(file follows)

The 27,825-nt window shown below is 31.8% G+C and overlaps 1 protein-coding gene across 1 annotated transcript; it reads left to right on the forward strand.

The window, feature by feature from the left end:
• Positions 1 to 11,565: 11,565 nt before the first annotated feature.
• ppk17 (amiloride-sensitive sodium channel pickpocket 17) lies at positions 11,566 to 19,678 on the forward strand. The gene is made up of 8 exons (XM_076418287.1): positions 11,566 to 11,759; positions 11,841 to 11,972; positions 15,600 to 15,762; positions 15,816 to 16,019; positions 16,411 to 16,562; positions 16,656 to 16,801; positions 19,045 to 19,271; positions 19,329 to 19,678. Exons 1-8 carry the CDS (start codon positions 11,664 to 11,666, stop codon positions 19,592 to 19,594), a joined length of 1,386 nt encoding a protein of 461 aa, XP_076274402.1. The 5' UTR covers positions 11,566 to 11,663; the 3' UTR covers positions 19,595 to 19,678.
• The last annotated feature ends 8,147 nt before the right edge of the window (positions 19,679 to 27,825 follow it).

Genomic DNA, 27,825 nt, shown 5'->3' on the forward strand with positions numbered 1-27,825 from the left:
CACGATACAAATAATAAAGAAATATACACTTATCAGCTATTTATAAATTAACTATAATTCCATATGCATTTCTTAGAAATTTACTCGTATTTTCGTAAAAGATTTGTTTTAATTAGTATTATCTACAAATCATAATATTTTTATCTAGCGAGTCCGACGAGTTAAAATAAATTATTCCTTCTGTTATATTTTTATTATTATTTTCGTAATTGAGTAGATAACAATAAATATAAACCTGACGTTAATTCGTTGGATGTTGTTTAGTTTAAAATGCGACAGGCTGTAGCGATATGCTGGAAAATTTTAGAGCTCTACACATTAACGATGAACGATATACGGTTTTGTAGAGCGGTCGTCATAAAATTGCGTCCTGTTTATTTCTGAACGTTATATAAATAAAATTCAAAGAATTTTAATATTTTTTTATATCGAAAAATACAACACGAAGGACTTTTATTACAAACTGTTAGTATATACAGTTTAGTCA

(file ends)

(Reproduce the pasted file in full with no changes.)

The 27,825-nt window shown below is 31.8% G+C and overlaps 1 protein-coding gene across 1 annotated transcript; it reads left to right on the forward strand.

The window, feature by feature from the left end:
• Positions 1 to 11,565: 11,565 nt before the first annotated feature.
• ppk17 (amiloride-sensitive sodium channel pickpocket 17) lies at positions 11,566 to 19,678 on the forward strand. The gene is made up of 8 exons (XM_076418287.1): positions 11,566 to 11,759; positions 11,841 to 11,972; positions 15,600 to 15,762; positions 15,816 to 16,019; positions 16,411 to 16,562; positions 16,656 to 16,801; positions 19,045 to 19,271; positions 19,329 to 19,678. Exons 1-8 carry the CDS (start codon positions 11,664 to 11,666, stop codon positions 19,592 to 19,594), a joined length of 1,386 nt encoding a protein of 461 aa, XP_076274402.1. The 5' UTR covers positions 11,566 to 11,663; the 3' UTR covers positions 19,595 to 19,678.
• The last annotated feature ends 8,147 nt before the right edge of the window (positions 19,679 to 27,825 follow it).

Genomic DNA, 27,825 nt, shown 5'->3' on the forward strand with positions numbered 1-27,825 from the left:
CACGATACAAATAATAAAGAAATATACACTTATCAGCTATTTATAAATTAACTATAATTCCATATGCATTTCTTAGAAATTTACTCGTATTTTCGTAAAAGATTTGTTTTAATTAGTATTATCTACAAATCATAATATTTTTATCTAGCGAGTCCGACGAGTTAAAATAAATTATTCCTTCTGTTATATTTTTATTATTATTTTCGTAATTGAGTAGATAACAATAAATATAAACCTGACGTTAATTCGTTGGATGTTGTTTAGTTTAAAATGCGACAGGCTGTAGCGATATGCTGGAAAATTTTAGAGCTCTACACATTAACGATGAACGATATACGGTTTTGTAGAGCGGTCGTCATAAAATTGCGTCCTGTTTATTTCTGAACGTTATATAAATAAAATTCAAAGAATTTTAATATTTTTTTATATCGAAAAATACAACACGAAGGACTTTTATTACAAACTGTTAGTATATACAGTTTAGTCA